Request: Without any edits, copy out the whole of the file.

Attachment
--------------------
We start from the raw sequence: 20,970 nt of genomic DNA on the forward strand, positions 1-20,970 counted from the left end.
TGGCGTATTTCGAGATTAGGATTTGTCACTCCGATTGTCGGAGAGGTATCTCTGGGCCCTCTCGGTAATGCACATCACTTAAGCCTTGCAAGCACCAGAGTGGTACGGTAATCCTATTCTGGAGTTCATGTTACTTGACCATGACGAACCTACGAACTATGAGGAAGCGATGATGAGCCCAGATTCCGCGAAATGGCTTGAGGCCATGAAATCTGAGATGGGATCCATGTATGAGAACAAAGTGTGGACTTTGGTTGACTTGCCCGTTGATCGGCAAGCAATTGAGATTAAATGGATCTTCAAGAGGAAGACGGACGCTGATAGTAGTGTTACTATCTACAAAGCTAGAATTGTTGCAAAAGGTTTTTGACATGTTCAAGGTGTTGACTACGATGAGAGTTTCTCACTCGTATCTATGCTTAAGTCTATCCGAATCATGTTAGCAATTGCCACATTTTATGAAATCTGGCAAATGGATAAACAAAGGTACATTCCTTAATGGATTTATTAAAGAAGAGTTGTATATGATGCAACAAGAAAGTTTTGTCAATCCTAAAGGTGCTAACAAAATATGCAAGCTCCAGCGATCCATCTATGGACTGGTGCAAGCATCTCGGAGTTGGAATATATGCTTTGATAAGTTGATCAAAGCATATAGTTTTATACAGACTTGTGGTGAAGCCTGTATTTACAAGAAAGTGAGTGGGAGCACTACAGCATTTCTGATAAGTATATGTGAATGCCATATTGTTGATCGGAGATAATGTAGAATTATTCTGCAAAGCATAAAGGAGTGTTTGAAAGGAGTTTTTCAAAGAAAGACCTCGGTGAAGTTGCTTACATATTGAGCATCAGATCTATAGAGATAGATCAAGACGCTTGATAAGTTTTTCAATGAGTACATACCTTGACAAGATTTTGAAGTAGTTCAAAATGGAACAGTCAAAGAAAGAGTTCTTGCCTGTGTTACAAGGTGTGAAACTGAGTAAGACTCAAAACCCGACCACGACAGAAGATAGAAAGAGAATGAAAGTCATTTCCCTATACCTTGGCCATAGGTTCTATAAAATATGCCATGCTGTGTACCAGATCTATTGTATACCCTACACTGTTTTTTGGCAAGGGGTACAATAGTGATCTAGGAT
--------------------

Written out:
We start from the raw sequence: 20,970 nt of genomic DNA on the forward strand, positions 1-20,970 counted from the left end.
TGGCGTATTTCGAGATTAGGATTTGTCACTCCGATTGTCGGAGAGGTATCTCTGGGCCCTCTCGGTAATGCACATCACTTAAGCCTTGCAAGCACCAGAGTGGTACGGTAATCCTATTCTGGAGTTCATGTTACTTGACCATGACGAACCTACGAACTATGAGGAAGCGATGATGAGCCCAGATTCCGCGAAATGGCTTGAGGCCATGAAATCTGAGATGGGATCCATGTATGAGAACAAAGTGTGGACTTTGGTTGACTTGCCCGTTGATCGGCAAGCAATTGAGATTAAATGGATCTTCAAGAGGAAGACGGACGCTGATAGTAGTGTTACTATCTACAAAGCTAGAATTGTTGCAAAAGGTTTTTGACATGTTCAAGGTGTTGACTACGATGAGAGTTTCTCACTCGTATCTATGCTTAAGTCTATCCGAATCATGTTAGCAATTGCCACATTTTATGAAATCTGGCAAATGGATAAACAAAGGTACATTCCTTAATGGATTTATTAAAGAAGAGTTGTATATGATGCAACAAGAAAGTTTTGTCAATCCTAAAGGTGCTAACAAAATATGCAAGCTCCAGCGATCCATCTATGGACTGGTGCAAGCATCTCGGAGTTGGAATATATGCTTTGATAAGTTGATCAAAGCATATAGTTTTATACAGACTTGTGGTGAAGCCTGTATTTACAAGAAAGTGAGTGGGAGCACTACAGCATTTCTGATAAGTATATGTGAATGCCATATTGTTGATCGGAGATAATGTAGAATTATTCTGCAAAGCATAAAGGAGTGTTTGAAAGGAGTTTTTCAAAGAAAGACCTCGGTGAAGTTGCTTACATATTGAGCATCAGATCTATAGAGATAGATCAAGACGCTTGATAAGTTTTTCAATGAGTACATACCTTGACAAGATTTTGAAGTAGTTCAAAATGGAACAGTCAAAGAAAGAGTTCTTGCCTGTGTTACAAGGTGTGAAACTGAGTAAGACTCAAAACCCGACCACGACAGAAGATAGAAAGAGAATGAAAGTCATTTCCCTATACCTTGGCCATAGGTTCTATAAAATATGCCATGCTGTGTACCAGATCTATTGTATACCCTACACTGTTTTTTGGCAAGGGGTACAATAGTGATCTAGGAT